Trying to read Galina before my morning coffee is never easy.  However, I did understand this one.  They got the money!  Yes, it took longer to send and receive the money than usual, but this year… the children get birthdays.

    More and More Birthdays.

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  • 10 things to be thankful for

    I certainly have a list of things to not be thankful for this year.  Big fat CANCER being one of them.  Cancer sucks and there are no two ways about it.  However, cancer has done one big giant thing for me.  It has made me stop and re-evaluate life.  I’ve said it before and I’m sure I’ll say it again, I look at each day as the here and now and I am thankful for the one small thing that is good each and every day.  There are 365 days in a year (sometimes 366) so that is a lot of things to be thankful for.  Here are a few.

    1) We will be sending at least 72 separate orders of candy to people all over the United States.  This doesn’t take into account the lives that will be touched by the gifts of candy you give to others.

    2) We reached our $4680 sales goal and blew past it.

    3) We currently have over $6100 in sales.  There are still 2 more days to order.

    4) I get to spend my Thanksgiving with my whole family.  Lee, Wayne and Bethany were able to come for Thanksgiving.

    5) I get to celebrate Thanksgiving with my Mother-in-law (and the rest of the family too).

    6) Today is her birthday.

    7) Her treatment has not made her sick or tired yet.  The only thing she’s sick and tired of is having no hair and being cooped up in her house.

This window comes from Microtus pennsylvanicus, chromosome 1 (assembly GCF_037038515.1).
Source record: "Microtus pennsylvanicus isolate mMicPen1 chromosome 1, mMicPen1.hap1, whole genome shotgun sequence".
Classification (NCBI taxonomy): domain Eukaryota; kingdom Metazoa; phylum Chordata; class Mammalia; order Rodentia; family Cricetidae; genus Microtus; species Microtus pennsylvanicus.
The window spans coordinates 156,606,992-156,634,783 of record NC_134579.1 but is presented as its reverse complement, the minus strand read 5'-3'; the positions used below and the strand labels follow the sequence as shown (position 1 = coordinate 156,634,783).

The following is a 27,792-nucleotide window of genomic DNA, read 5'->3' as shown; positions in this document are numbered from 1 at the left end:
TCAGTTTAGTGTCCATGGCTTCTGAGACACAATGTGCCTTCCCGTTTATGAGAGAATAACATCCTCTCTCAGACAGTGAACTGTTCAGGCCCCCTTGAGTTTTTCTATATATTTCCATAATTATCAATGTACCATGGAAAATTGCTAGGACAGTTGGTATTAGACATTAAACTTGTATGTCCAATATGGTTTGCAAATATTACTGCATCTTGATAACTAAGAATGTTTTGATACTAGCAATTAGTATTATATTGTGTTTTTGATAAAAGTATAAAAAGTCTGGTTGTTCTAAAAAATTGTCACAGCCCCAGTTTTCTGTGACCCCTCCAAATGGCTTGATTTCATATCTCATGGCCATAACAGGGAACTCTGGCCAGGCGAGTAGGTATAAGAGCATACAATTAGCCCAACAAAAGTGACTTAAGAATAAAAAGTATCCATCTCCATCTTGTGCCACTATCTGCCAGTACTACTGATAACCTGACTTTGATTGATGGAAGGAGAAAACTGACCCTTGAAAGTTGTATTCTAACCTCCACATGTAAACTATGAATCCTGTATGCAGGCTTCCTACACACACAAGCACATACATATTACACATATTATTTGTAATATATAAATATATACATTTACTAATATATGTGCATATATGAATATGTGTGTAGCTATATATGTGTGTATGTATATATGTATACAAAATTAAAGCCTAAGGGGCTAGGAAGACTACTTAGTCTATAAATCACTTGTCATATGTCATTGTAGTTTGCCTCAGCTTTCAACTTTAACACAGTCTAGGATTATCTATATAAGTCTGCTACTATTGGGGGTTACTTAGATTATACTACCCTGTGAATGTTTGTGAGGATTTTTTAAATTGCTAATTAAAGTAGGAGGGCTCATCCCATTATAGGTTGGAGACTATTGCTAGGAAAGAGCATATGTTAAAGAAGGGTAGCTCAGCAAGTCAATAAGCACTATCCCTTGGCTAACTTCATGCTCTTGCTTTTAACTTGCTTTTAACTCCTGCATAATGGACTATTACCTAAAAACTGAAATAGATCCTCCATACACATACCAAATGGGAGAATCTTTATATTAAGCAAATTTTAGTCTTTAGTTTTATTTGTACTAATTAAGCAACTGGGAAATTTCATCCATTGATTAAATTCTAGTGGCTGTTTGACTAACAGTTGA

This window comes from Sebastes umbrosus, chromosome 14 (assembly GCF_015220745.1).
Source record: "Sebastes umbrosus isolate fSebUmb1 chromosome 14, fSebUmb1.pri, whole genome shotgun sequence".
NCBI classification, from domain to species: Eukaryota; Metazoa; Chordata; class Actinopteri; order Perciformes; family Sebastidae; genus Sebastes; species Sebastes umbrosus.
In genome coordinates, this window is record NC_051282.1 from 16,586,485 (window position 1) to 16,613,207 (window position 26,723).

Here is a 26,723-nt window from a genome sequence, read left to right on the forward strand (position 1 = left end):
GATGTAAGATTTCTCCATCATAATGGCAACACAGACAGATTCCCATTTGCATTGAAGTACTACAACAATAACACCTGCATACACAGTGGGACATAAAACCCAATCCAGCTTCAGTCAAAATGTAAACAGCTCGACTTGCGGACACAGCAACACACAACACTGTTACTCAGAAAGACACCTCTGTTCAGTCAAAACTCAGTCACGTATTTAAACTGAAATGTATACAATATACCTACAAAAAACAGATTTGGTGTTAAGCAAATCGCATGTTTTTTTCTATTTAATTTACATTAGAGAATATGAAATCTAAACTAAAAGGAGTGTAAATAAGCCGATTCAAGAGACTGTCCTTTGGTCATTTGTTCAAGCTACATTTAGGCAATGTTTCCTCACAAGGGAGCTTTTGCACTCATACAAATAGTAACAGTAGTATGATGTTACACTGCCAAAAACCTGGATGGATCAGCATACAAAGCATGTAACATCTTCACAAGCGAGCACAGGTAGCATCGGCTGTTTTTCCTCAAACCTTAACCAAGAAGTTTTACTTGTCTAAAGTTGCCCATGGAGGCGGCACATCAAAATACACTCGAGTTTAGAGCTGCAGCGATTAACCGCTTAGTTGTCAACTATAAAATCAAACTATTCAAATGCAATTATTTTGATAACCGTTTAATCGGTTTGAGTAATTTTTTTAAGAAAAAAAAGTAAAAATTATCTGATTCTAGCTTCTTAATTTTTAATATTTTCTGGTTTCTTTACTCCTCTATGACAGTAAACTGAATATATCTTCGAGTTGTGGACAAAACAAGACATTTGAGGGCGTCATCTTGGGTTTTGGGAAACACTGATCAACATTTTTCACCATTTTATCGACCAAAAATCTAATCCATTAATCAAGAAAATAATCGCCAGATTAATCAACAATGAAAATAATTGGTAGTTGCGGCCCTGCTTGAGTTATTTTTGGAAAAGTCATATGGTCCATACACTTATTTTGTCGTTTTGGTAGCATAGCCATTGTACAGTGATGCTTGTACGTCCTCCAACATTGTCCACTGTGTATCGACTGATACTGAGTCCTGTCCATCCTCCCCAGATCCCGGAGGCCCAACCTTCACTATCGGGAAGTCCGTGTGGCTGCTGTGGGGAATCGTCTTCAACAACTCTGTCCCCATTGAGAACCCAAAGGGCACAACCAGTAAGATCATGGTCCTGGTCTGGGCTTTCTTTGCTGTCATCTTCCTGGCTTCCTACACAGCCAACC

8) I have a job with the most wonderful bosses in the world.

    9) I have a husband who is so loving and supportive of all the crazy stuff I do.

    10) I have a son who makes every day worth it.

    Happy Thanksgiving to all of you.  Thank you for your support of Sweet Hope.  There are a whole bunch of children on the other side of the world that thank you too.


    I did not intend for that sunglasses smily to show up on #8 but it seems so fitting now.

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  • Bitter

    I want to take a moment to address some feelings.  I guess over the years this (and former) website has become a sort of therapy.  A place where I can get things off of my chest.  I’m married to a Swedish man and they aren’t exactly known for being touchy feely and talkie about things.

    While my mother-in-law is still alive I still am mourning a loss.  My sister-in-law said it best.  “I cried, mourning the loss of that mom but treasuring (every moment) of the mom we still have.”

    You have to know Bev Lindholm to truly grasp what that means.

    She has been my mother-in-law for over 14 years.  She has been like a mom for nearly 20.  This is never to diminish my own mom, but Bev was there when my immediate family was going through hell.  Bev became the person I called for help.  If I was sick she was the one I called.  If I was having problems with Oleg, she was the one I called.  She was my pinch-hitter babysitter.  She helped me make decorating choices.  She went shopping with me.  She was truly one of my best friends.

    I say all of that with a past tense.  Like I said, she IS still alive.  She just isn’t quite the same.  I can’t call her to ask for help, I can’t trust that she’ll remember a conversation we had 15 minutes prior.  I can’t trust she’ll remember an event that happened 3 years ago.  While the memory loss has been occurring over a span of 6 months it was like a switch was flipped and the mom we knew was gone.  Her memories may never return.  Her beautiful handwriting that addressed my wedding invitations may never return, she may never be able to play Christmas carols on the piano while the kids sing, she may never be able to do the things that she wished for in her retirement.